My first book, Solidarity of Strangers: Feminism After Identity Politics, came out in 1996. The unfortunate subtitle—identity politics is still with us, for better or worse—is only one of the many things I’d change if I were writing the book today. I wouldn’t change the argument that identity doesn’t determine politics. As is now widely recognized, people sharing ascribed identities have profound political disagreements. Nor would I change the definition of reflective solidarity that I developed as an alternative to conventional and affective solidarities: “the mutual expectation of a responsible orientation toward relationship.” Reflective solidarity still seems like a morally defensible approach to social ties, especially when differentiated in terms of the contexts within which one appeals to others for solidarity, as I explore in the book.
What I would change is the abstraction that lets me make general claims about law, democracy, inclusion, recognition and the like. In a work that aimed to contribute to political theory, politics is missing. Solidarity appears as a social rather than a political value linked to struggles for power.
Mie Inouye also treats solidarity as a social value. She admires the “social endurance” cultivated by the Mormon church even as she criticizes its hierarchical vision of unity and permanence. Her emphases on epistemic humility, understanding where people are coming from, and the value of conflict treat solidarity as a matter of interpersonal relationships, dependent on individual attitudes and the willingness to tolerate a little discomfort. With examples from religion and diversity, equity, and inclusion (DEI) best practices (my term, not Inouye’s), solidarity appears as the social texture of community.
Politics emerges from gaps and frays in this texture. The gaps expose fundamental divisions: the social world is not a solidary whole. It consists of entrenched patterns of coercion, exploitation, and violence. Some of us feel compelled to join a side in the struggle over these divisions. Discipline, courage, and unity are necessary if we are to win. Those who are fighting for the other side, for a fundamentally opposed vision of the world, are excluded from our side. That’s what being on the other side means.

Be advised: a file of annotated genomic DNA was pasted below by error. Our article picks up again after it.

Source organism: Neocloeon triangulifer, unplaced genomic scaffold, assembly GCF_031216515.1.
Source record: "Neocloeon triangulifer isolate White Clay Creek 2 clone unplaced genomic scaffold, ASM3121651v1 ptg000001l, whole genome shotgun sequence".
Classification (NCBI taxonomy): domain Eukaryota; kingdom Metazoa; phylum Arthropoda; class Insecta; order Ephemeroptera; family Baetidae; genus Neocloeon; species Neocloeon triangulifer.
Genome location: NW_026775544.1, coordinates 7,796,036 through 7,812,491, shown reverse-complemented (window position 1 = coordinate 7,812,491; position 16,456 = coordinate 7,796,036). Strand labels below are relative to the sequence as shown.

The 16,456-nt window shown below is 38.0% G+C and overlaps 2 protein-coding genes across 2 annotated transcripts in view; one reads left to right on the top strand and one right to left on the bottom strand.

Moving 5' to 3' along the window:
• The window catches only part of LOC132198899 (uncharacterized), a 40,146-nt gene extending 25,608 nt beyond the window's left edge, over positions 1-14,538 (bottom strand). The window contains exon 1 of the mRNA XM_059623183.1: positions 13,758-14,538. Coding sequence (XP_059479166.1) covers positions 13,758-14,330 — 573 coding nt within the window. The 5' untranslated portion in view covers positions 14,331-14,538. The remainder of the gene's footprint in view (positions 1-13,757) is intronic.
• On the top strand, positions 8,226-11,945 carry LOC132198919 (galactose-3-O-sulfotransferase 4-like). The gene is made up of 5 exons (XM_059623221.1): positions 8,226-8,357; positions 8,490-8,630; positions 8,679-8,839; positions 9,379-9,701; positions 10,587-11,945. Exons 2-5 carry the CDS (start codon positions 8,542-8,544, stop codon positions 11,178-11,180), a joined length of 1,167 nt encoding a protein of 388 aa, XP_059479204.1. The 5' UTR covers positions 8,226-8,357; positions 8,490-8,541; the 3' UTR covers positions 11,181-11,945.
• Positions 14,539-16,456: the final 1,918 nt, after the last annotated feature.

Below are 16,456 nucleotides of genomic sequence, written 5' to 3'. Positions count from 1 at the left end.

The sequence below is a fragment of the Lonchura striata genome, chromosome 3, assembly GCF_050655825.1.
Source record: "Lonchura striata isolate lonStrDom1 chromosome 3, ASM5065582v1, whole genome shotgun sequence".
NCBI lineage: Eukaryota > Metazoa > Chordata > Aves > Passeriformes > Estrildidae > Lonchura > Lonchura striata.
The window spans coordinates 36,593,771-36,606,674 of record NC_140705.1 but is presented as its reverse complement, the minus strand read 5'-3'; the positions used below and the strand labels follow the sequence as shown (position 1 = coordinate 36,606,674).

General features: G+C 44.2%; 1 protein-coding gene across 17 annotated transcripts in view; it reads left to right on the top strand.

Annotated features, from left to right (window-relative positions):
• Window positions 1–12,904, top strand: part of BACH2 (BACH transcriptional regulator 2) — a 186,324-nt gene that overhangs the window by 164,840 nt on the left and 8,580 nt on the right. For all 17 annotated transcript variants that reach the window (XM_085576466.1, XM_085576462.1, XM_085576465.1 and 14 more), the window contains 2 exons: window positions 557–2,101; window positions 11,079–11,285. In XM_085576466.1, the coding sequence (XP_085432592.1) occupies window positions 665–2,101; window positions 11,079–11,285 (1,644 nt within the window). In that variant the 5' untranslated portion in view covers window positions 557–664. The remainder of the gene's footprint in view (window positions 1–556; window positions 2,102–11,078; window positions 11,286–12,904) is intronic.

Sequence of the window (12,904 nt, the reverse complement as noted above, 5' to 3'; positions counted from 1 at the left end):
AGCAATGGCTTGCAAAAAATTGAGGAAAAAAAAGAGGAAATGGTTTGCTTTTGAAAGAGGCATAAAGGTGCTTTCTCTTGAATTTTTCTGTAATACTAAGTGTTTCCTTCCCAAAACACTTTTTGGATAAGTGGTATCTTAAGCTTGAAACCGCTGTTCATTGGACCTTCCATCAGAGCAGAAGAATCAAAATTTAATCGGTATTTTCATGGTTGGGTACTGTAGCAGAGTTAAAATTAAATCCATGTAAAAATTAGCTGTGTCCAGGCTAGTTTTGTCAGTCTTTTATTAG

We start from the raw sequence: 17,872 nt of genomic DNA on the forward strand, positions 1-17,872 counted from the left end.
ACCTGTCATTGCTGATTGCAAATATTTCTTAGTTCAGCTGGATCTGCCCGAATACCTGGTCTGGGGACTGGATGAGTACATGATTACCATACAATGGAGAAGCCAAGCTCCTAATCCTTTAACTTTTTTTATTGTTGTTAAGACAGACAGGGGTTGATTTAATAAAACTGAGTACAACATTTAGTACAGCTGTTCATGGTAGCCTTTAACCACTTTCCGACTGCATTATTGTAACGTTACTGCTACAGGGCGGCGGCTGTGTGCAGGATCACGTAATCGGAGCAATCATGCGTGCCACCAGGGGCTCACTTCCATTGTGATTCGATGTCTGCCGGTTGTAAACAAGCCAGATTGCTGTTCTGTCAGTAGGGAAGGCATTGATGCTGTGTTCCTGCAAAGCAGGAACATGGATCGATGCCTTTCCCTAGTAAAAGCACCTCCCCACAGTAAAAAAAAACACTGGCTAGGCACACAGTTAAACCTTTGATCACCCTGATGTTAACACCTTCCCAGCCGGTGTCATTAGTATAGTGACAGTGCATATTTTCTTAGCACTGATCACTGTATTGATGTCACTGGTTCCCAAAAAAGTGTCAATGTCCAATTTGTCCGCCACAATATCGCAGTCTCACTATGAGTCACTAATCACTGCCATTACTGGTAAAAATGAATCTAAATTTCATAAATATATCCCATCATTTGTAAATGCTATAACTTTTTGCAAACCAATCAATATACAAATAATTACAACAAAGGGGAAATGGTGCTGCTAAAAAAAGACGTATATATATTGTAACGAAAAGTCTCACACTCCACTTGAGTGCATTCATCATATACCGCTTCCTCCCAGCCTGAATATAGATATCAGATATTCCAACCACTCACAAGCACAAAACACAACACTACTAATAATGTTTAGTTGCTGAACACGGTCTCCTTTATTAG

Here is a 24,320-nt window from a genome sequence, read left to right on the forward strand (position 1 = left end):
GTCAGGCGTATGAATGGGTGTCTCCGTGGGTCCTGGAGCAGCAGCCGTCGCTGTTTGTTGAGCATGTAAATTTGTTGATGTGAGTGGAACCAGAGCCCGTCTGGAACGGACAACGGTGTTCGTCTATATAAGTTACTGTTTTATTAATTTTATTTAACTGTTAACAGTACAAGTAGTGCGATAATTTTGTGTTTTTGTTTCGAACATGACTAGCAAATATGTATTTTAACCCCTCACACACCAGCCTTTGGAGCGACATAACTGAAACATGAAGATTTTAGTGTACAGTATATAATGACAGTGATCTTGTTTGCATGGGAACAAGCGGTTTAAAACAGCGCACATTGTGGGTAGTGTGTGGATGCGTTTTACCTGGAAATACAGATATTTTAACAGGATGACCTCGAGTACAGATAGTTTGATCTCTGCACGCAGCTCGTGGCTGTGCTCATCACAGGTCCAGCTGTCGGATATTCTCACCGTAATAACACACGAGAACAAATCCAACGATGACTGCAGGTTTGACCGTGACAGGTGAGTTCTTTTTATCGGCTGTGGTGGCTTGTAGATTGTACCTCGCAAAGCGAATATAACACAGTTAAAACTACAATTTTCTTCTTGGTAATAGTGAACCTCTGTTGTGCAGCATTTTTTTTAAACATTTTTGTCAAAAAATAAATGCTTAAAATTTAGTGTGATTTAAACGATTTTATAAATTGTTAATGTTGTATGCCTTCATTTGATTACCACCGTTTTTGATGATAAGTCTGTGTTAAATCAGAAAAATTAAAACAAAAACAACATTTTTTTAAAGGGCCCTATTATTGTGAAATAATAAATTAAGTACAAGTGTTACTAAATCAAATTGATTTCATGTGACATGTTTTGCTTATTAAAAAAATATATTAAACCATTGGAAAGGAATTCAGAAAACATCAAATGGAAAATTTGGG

What, then, if we emphasize not social but political endurance as a critical component of left politics? Inouye’s posing of the question of commitment in a society fragmented by forty years of neoliberal capitalism pinpoints a key challenge we face on the left: how to organize for enduring political struggle on a rapidly overheating planet wrought by imperialism and oppression.
The basic menu of forms of political organization includes electoral parties and coalitions, movements, issue-based campaigns, NGOs, agitational groups, and revolutionary organizations. These different forms have varying levels of capacity and viability, generally dependent on the ability to command resources (whether these resources involve money, people, or attention). Obviously, not every political organization aims to overthrow the existing political economic system. Most seek to make changes within the existing system.